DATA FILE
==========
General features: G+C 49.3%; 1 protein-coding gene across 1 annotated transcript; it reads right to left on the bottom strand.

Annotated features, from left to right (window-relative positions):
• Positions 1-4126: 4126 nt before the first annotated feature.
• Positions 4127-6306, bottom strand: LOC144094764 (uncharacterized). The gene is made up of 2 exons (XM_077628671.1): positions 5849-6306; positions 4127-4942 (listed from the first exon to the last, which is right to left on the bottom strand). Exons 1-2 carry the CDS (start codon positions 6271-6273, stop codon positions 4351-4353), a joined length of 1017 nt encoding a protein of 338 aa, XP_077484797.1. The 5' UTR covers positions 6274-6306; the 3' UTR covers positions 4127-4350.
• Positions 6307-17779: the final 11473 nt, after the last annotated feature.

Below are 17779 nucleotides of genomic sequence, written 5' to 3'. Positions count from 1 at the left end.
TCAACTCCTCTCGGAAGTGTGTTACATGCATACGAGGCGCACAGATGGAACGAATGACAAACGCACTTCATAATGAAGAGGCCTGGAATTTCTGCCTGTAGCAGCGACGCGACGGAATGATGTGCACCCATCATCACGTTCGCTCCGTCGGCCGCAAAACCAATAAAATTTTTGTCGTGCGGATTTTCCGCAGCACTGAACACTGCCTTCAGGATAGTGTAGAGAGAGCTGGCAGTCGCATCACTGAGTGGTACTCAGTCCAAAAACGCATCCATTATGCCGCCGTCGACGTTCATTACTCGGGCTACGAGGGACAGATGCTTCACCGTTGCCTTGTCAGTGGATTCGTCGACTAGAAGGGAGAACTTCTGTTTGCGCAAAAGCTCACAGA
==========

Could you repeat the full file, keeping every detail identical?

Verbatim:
General features: G+C 49.3%; 1 protein-coding gene across 1 annotated transcript; it reads right to left on the bottom strand.

Annotated features, from left to right (window-relative positions):
• Positions 1-4126: 4126 nt before the first annotated feature.
• Positions 4127-6306, bottom strand: LOC144094764 (uncharacterized). The gene is made up of 2 exons (XM_077628671.1): positions 5849-6306; positions 4127-4942 (listed from the first exon to the last, which is right to left on the bottom strand). Exons 1-2 carry the CDS (start codon positions 6271-6273, stop codon positions 4351-4353), a joined length of 1017 nt encoding a protein of 338 aa, XP_077484797.1. The 5' UTR covers positions 6274-6306; the 3' UTR covers positions 4127-4350.
• Positions 6307-17779: the final 11473 nt, after the last annotated feature.

Below are 17779 nucleotides of genomic sequence, written 5' to 3'. Positions count from 1 at the left end.
TCAACTCCTCTCGGAAGTGTGTTACATGCATACGAGGCGCACAGATGGAACGAATGACAAACGCACTTCATAATGAAGAGGCCTGGAATTTCTGCCTGTAGCAGCGACGCGACGGAATGATGTGCACCCATCATCACGTTCGCTCCGTCGGCCGCAAAACCAATAAAATTTTTGTCGTGCGGATTTTCCGCAGCACTGAACACTGCCTTCAGGATAGTGTAGAGAGAGCTGGCAGTCGCATCACTGAGTGGTACTCAGTCCAAAAACGCATCCATTATGCCGCCGTCGACGTTCATTACTCGGGCTACGAGGGACAGATGCTTCACCGTTGCCTTGTCAGTGGATTCGTCGACTAGAAGGGAGAACTTCTGTTTGCGCAAAAGCTCACAGA